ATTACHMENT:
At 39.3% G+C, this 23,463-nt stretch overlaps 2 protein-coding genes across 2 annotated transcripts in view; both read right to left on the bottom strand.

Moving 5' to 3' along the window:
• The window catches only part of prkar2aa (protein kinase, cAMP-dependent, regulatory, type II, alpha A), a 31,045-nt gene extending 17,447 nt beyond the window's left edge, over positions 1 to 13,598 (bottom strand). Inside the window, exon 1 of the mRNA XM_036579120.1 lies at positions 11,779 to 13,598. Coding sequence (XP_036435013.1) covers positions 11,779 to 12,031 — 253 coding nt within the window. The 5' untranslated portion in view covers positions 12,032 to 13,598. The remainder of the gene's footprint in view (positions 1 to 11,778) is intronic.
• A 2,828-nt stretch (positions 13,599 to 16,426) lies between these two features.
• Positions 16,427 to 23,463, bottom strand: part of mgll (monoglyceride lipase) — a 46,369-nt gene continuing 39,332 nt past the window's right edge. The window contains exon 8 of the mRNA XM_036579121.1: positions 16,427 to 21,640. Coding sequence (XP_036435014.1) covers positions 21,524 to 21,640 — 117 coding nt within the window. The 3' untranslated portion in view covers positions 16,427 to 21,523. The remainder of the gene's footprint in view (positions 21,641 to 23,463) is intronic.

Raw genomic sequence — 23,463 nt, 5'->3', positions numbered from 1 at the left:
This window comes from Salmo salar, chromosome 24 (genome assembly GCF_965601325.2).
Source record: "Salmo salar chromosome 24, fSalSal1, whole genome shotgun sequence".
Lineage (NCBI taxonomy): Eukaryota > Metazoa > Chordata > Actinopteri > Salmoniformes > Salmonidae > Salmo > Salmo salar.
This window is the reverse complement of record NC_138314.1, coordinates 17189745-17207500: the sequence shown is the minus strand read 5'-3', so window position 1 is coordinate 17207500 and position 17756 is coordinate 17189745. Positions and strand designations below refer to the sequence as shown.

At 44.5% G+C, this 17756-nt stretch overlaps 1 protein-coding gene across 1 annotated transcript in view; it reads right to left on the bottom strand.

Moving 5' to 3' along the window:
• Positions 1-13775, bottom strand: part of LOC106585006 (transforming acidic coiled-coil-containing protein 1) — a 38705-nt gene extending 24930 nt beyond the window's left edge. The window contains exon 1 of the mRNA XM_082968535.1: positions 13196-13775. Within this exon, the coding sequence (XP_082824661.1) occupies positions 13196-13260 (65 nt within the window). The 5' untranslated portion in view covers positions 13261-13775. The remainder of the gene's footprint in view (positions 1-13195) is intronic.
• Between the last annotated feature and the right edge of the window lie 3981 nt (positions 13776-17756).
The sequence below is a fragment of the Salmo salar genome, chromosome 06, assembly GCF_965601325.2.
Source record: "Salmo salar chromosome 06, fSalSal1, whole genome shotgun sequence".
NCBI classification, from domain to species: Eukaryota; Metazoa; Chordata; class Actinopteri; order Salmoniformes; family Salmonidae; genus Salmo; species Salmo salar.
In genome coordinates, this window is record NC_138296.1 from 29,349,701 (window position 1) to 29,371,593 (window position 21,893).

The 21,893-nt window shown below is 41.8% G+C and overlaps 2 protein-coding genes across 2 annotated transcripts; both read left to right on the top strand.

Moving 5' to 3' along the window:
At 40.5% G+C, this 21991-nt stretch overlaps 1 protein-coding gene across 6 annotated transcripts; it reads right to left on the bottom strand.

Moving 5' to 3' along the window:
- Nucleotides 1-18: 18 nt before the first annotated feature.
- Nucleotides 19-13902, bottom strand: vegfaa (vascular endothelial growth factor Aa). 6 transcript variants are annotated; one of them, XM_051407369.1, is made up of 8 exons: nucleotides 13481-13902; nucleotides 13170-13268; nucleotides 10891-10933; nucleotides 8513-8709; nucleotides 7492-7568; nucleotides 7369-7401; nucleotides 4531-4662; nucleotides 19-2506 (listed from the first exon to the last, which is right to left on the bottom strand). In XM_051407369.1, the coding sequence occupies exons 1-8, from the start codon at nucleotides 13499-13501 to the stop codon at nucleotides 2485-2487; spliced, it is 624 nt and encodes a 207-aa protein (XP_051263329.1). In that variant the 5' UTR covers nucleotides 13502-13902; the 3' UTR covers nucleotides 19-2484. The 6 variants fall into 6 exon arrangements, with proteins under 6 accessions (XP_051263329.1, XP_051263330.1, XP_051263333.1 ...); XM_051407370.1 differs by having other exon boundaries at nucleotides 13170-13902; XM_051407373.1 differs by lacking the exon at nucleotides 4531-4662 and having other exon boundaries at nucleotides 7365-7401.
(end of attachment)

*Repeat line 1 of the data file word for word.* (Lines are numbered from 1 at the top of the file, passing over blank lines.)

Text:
At 39.3% G+C, this 23,463-nt stretch overlaps 2 protein-coding genes across 2 annotated transcripts in view; both read right to left on the bottom strand.